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Toronto International Film Festival

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    Toronto 2012: HBO Grabs TV Rights to Liz Garbus Doc 'Love, Marilyn'

    As expected, HBO Documentary Films has acquired U.S. TV rights to Liz Garbus’ latest film, “Love, Marilyn.” The documentary was first shown at the Telluride Film Festival, then screened at the Toronto International Film Festival Wednesday. The rights deal, which a source pegs at...

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    Toronto 2012: James Cromwell Drama 'Still' Grabbed by Samuel Goldwyn Films

    Samuel Goldwyn Films has acquired all U.S. rights to writer-director Michael McGowan’s “Still,” which had its world premiere at the Toronto International Film Festival Monday. The specialty distributor plans a 2013 release.

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    Peaches Does Toronto: Homegrown Musician Debuts Her Jaw-Dropping First Film To An Expectedly Uproarious Crowd

    "How many ways to do we love this performer," TIFF's Noah Cowan asked the rowdy audience at the Bloor Cinema before introducing "Peaches Does Herself." "Not only does she come from our locale... She's Canada's greatest export. But she's also an amazing perfor...

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    Rob Zombie on Going for Broke With 'Lords of Salem' and Why Making a Third 'Halloween' Would Be "Masochistic"

    Rob Zombie impressed many (ourselves included) with his grisly and demented sophomore effort, "The Devil's Rejects," only to betray many admirers of that film with his tepid stab at the "Halloween" franchise. After helming the 2009 sequel to that reboot, new film "The Lo...

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    Toronto 2012: Magnolia Warms to Dark Comedy 'The Brass Teapot' Starring Juno Temple

    In its second pick-up of the festival, Magnolia Pictures has pocketed North American distribution rights to “The Brass Teapot,” from first-time feature-film director Ramaa Mosley and screenwriter Tim Macy. The dark and quirky love story had its world premiere Saturday at the Toronto Inte...

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    Toronto 2012: Cinedigm Bags Midnight Madness Horror Film 'Come Out and Play'

    Cinedigm Entertainment Group got into the Toronto action Friday with the acquisition of U.S. distribution rights to “Come Out and Play” (“Juego De Niños”), which had its world premiere at the Ryerson Theatre Thursday at midnight. The company plans an early 2013 theatri...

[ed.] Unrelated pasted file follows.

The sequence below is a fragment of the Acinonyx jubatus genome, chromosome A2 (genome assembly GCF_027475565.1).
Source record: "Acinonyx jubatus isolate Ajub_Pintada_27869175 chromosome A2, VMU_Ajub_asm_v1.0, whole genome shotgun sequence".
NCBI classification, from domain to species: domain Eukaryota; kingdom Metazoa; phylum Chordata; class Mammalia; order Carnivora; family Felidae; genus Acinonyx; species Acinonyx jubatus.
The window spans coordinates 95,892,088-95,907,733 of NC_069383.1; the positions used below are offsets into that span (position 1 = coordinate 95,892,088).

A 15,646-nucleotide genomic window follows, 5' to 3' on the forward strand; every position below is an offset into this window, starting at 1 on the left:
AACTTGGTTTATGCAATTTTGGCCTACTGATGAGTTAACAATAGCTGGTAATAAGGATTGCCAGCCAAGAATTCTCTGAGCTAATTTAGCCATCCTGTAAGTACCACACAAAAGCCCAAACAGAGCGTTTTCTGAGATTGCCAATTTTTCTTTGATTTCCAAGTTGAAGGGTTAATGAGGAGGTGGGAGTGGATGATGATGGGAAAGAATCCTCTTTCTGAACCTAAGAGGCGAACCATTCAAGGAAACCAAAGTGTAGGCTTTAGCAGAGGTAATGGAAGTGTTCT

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    Toronto 2012: Joachim Roenning and Espen Sandberg Journey Across the Ocean for 'Kon-Tiki'

    Childhood friends and directorial team, Joachim Roenning and Espen Sandberg will debuted their third feature film, "Kon-Tiki," at the Toronto Film Festival this week. The film chronicles the 101-day journey across the Pacific Ocean undertaken by Norwegian ethnographer Thor Heyerdahl in 1947. The fi...

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    TIFF Capsule Review: 'Just the Wind'

    After making the creepy sci-fi love story “Womb” with Eva Green in English, Hungarian director Benedek “Bence” Fliegauf returns to his home country and a much more realistic register with “Just the Wind.” Inspired by true events that occurred a couple of years ago, the film looks at the last day of a Romany family — composed of a mother (Katalin Toldi), her adolescent daughter (Gyongyi Lendvai) and her younger brother (Lajos Sarkany) — in a country where casual racism and verbal hatred of the Gypsy community have become such an accepted part of life that no one, not even the police and, to an...

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    TIFF Capsule Review: 'Peaches Does Herself'

    Toronto-born, Berlin-based electronic musician and singer Peaches plays herself in the concert film “Peaches Does Herself,” a no-holds-barred explosion of post-punk and neo-queer performance art that mixes song, music, dance, theater, costumes and nudity. Born Merrill Beth Nisker in 1966, though she doesn’t look older than 25 or thereabouts, Peaches performs songs on a Berlin stage from her various albums, including “Teaches of Peaches,” “Fatherfucker” and “Impeach My Bush,” with her radical, sexually explicit and often queer- and transgender-themed lyrics accompanied by musicians, danc...

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    TIFF Capsule Review: 'As If We Were Catching a Cobra'

    The relationship between the Islamic world and newspaper cartoons has been a hot international topic ever since the Danish newspaper Jyllandss-Posten published cartoons depicting the prophet Mohammed in 2009. Strangely, Paris-based Syrian director Hala Alabdalla chooses not to mention this incident in her documentary praising the work of caricature artists in Egypt and Syria. Yet she seems to have trouble cutting anything else out. It’s almost unfortunate for Alabdalla that the Arab Spring took place while she was in production, as it causes the director to lose focus on the subject at hand. While most of the interviews are at times ...

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